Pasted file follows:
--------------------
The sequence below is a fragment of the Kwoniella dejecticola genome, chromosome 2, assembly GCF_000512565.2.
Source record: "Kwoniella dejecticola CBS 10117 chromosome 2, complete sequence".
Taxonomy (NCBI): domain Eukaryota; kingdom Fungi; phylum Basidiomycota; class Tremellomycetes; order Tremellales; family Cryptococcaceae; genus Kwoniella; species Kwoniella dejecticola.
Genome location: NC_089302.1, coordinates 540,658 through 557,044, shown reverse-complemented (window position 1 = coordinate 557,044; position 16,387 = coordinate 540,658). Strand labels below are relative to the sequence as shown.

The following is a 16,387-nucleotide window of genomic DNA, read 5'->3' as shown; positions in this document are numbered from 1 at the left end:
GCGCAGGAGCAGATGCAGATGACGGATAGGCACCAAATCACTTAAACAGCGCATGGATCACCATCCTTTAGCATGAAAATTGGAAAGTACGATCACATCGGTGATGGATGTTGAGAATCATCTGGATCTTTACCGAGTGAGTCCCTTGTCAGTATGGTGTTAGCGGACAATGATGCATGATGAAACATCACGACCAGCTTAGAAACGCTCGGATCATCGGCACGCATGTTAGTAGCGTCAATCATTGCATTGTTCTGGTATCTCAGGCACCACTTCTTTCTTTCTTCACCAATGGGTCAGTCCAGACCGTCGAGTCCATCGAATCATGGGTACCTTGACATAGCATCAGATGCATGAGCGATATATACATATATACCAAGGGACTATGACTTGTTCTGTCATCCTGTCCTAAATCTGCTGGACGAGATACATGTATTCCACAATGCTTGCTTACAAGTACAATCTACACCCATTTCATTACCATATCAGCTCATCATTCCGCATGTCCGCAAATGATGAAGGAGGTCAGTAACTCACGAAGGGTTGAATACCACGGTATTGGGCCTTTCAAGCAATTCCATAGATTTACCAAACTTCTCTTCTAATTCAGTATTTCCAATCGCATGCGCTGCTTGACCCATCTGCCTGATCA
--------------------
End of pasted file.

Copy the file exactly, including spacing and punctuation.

The sequence below is a fragment of the Kwoniella dejecticola genome, chromosome 2, assembly GCF_000512565.2.
Source record: "Kwoniella dejecticola CBS 10117 chromosome 2, complete sequence".
Taxonomy (NCBI): domain Eukaryota; kingdom Fungi; phylum Basidiomycota; class Tremellomycetes; order Tremellales; family Cryptococcaceae; genus Kwoniella; species Kwoniella dejecticola.
Genome location: NC_089302.1, coordinates 540,658 through 557,044, shown reverse-complemented (window position 1 = coordinate 557,044; position 16,387 = coordinate 540,658). Strand labels below are relative to the sequence as shown.

The following is a 16,387-nucleotide window of genomic DNA, read 5'->3' as shown; positions in this document are numbered from 1 at the left end:
GCGCAGGAGCAGATGCAGATGACGGATAGGCACCAAATCACTTAAACAGCGCATGGATCACCATCCTTTAGCATGAAAATTGGAAAGTACGATCACATCGGTGATGGATGTTGAGAATCATCTGGATCTTTACCGAGTGAGTCCCTTGTCAGTATGGTGTTAGCGGACAATGATGCATGATGAAACATCACGACCAGCTTAGAAACGCTCGGATCATCGGCACGCATGTTAGTAGCGTCAATCATTGCATTGTTCTGGTATCTCAGGCACCACTTCTTTCTTTCTTCACCAATGGGTCAGTCCAGACCGTCGAGTCCATCGAATCATGGGTACCTTGACATAGCATCAGATGCATGAGCGATATATACATATATACCAAGGGACTATGACTTGTTCTGTCATCCTGTCCTAAATCTGCTGGACGAGATACATGTATTCCACAATGCTTGCTTACAAGTACAATCTACACCCATTTCATTACCATATCAGCTCATCATTCCGCATGTCCGCAAATGATGAAGGAGGTCAGTAACTCACGAAGGGTTGAATACCACGGTATTGGGCCTTTCAAGCAATTCCATAGATTTACCAAACTTCTCTTCTAATTCAGTATTTCCAATCGCATGCGCTGCTTGACCCATCTGCCTGATCA